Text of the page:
The MK3 is better than the MK2S in almost every way. It’s faster and more precise, producing the kind of results most 3D printers struggle to match even in their best print settings. The MK3’s print quality is outstanding, with a level of detail and smoothness that would make you glad you didn’t settle for any other open source 3D printer under $1,000. The MK3 is remarkably quiet, too, which is something you don’t normally say about an open-framed 3D printer.

The MK3 is compatible with all sorts of filament types and comes with a generous build volume, allowing you to experiment with advanced materials and more complex 3D models. If you want to double your fun, you can also get the MK3 Multi-Material 2.0 upgrade, which allows you to print with up to five – yes, five! –different materials.

When printing a large-volume 3D model, your worst nightmare is a power outage, which forces you to start over from scratch. The MK3 is equipped to deal with such a scenario. In the event of a power loss, the MK3 saves your progress, allowing you to continue from where you left off. It’s a handy feature that should be a staple in every 3D printer.

Speaking of handy features, the MK3 also includes a smart filament sensor. It automatically pauses once it’s out of filament and waits for you to load a new roll of filament, allowing you to print high-resolution 3D models that take over 12 hours to complete without missing a beat. In addition, the MK3 can detect if the nozzle is clogged with filament, automatically pausing and giving you the chance to clean the nozzle before moving forward.

It’s almost unfair to the competition that the MK3 can be had for less than $1,000 – the DIY kit is available for just $750. If you read the specs and features without looking at the product name, you’d assume you’re reading about a 3D printer worth $2,000. If you want the best open source 3D printer that you can get for less than $1,000, the MK3 is for you.

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Tech Specs
Resolution: 50 microns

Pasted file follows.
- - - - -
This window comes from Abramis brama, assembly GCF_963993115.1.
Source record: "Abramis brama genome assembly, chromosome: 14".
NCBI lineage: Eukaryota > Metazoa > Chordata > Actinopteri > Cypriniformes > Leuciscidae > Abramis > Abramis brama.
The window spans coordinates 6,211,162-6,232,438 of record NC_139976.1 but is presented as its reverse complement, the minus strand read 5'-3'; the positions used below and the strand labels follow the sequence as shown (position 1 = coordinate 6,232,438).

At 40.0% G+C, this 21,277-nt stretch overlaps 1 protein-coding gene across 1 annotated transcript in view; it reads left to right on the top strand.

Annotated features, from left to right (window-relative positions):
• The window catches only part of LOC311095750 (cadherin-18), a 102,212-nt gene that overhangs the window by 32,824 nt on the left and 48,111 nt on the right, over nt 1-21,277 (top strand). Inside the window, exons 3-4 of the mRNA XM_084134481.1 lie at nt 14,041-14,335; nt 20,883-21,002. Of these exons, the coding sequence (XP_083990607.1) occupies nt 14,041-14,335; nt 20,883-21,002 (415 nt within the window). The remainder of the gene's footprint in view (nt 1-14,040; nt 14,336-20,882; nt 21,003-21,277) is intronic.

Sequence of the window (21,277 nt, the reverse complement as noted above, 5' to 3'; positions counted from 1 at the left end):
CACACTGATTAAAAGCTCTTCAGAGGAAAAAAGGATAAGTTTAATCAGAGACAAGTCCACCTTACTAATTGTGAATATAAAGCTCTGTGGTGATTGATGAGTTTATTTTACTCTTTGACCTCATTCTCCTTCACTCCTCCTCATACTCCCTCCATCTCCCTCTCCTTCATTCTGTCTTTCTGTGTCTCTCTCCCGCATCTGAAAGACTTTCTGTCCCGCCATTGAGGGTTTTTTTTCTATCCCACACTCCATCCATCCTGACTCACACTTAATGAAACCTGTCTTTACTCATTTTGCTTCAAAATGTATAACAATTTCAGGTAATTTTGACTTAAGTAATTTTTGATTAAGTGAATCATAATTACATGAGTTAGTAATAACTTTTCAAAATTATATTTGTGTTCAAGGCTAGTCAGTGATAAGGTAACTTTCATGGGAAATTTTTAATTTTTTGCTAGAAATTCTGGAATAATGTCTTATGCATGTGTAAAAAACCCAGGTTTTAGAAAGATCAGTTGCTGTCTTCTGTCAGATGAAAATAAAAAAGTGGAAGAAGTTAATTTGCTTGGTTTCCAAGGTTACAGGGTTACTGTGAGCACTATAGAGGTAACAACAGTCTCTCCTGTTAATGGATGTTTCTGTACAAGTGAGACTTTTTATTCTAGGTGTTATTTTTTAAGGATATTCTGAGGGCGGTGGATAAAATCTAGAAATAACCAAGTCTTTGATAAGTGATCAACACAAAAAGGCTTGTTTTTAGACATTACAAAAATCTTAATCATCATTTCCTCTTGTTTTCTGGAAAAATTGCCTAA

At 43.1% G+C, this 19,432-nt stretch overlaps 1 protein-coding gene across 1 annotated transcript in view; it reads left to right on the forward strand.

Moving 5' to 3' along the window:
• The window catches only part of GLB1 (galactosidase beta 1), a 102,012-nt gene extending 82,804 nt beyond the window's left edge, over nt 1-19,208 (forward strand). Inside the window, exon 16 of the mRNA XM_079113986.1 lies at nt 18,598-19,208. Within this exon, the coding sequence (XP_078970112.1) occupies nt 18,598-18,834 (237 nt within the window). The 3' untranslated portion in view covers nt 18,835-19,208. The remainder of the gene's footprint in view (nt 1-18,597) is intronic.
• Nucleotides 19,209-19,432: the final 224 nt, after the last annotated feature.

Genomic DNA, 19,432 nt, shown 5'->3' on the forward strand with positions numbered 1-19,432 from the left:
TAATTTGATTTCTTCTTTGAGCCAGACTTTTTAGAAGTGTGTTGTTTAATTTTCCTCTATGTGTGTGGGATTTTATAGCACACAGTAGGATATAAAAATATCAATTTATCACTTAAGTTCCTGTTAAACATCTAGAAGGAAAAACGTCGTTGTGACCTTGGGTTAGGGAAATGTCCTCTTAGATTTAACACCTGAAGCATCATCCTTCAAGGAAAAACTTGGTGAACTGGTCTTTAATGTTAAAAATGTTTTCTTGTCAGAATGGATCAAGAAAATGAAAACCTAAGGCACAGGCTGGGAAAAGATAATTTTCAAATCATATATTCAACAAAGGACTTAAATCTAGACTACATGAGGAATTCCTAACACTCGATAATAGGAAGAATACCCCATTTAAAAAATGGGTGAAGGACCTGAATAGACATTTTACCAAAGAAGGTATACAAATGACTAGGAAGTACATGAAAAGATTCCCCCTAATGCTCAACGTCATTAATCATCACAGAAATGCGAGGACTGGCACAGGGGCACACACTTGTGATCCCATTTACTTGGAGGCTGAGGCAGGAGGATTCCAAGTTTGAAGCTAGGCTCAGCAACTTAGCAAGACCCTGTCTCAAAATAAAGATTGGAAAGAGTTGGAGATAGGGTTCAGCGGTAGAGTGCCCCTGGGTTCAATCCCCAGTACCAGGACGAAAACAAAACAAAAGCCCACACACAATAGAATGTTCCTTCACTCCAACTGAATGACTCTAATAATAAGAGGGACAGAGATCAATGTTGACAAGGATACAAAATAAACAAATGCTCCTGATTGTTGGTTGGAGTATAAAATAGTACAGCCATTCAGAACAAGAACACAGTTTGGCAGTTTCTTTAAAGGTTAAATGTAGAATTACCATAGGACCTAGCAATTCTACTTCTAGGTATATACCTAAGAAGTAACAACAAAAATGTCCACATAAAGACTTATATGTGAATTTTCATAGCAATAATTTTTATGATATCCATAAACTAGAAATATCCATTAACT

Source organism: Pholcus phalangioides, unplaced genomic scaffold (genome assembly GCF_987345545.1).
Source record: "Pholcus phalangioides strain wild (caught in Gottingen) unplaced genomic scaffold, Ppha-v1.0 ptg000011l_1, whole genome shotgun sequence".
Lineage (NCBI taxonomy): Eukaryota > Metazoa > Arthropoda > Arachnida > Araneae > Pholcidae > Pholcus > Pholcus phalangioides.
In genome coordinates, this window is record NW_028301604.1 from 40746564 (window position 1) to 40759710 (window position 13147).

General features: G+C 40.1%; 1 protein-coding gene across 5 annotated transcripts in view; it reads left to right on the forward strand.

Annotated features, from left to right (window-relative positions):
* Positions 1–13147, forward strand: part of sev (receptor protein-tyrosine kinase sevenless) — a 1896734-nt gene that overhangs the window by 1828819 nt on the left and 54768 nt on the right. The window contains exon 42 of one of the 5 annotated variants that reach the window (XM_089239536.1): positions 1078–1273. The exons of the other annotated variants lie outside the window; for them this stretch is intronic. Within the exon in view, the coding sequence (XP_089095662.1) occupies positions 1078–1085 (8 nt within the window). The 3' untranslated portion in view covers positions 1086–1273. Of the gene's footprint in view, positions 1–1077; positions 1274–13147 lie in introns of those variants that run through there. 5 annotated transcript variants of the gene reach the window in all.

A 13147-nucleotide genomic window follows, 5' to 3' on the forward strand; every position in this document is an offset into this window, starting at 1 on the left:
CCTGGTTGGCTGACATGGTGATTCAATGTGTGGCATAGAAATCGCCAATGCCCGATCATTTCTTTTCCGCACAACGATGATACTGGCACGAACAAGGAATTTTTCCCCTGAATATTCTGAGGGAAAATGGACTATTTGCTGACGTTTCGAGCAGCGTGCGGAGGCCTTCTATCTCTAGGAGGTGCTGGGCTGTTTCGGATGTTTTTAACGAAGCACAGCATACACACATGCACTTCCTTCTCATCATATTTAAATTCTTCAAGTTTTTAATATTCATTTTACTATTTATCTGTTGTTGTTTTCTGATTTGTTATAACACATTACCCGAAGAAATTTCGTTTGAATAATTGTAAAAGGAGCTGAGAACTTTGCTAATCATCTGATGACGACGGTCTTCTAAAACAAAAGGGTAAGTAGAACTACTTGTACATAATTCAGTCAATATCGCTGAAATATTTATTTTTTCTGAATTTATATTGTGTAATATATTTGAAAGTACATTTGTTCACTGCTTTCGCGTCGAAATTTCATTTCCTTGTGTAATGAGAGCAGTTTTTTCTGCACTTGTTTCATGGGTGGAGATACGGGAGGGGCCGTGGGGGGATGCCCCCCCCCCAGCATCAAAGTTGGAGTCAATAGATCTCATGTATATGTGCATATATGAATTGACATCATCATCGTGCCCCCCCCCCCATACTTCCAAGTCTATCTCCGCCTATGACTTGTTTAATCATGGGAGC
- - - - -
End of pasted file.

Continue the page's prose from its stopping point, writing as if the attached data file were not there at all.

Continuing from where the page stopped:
Volume: 9.8 x 8.3 x 8.3 in
Filament: 1.75 mm
Type: ABS, PLA, Nylon, and others
Weight: 14 lb
Connect: USB, SD card
The Pros
Comprehensive instruction manual
Easy to set up
Generous build volume
Exceptional print quality
Smart filament sensor
Remarkably low noise level
Fast print speed
Power outage resume capability
Good customer support
The Cons
No enclosure
Not readily available in popular online stores

3. LulzBot Mini

LulzBot MiniView on Amazon

Editor’s Rating: 4.6/5

If you want a desktop 3D printer with a small footprint that is close to the TAZ 6 in quality, the obvious choice would be the LulzBot Mini, the TAZ 6’s little brother. It’s arguably the best “mini’ 3D printer you can get today, bringing excellent value to the table while staying fairly affordable.

The Mini looks very similar to the TAZ 6. It’s an open-framed 3D printer housed in a sturdy metal frame, giving it more stability compared to mini 3D printers held together by acrylic frames. The power box is attached to the side, which saves space. But unlike the TAZ 6, the Mini has no onboard controls, not counting the red power switch.

Similar to the TAZ 6, the Mini arrives nearly assembled and only requires minor assembly on your part. Installing the remaining parts will only take a few minutes, thanks in part to the Mini’s detailed instruction manual, which walks you through the entire initial setup. In all, the initial setup should only take around 30 minutes to one hour, maybe two if you take your time reading the manual and double-checking every screw.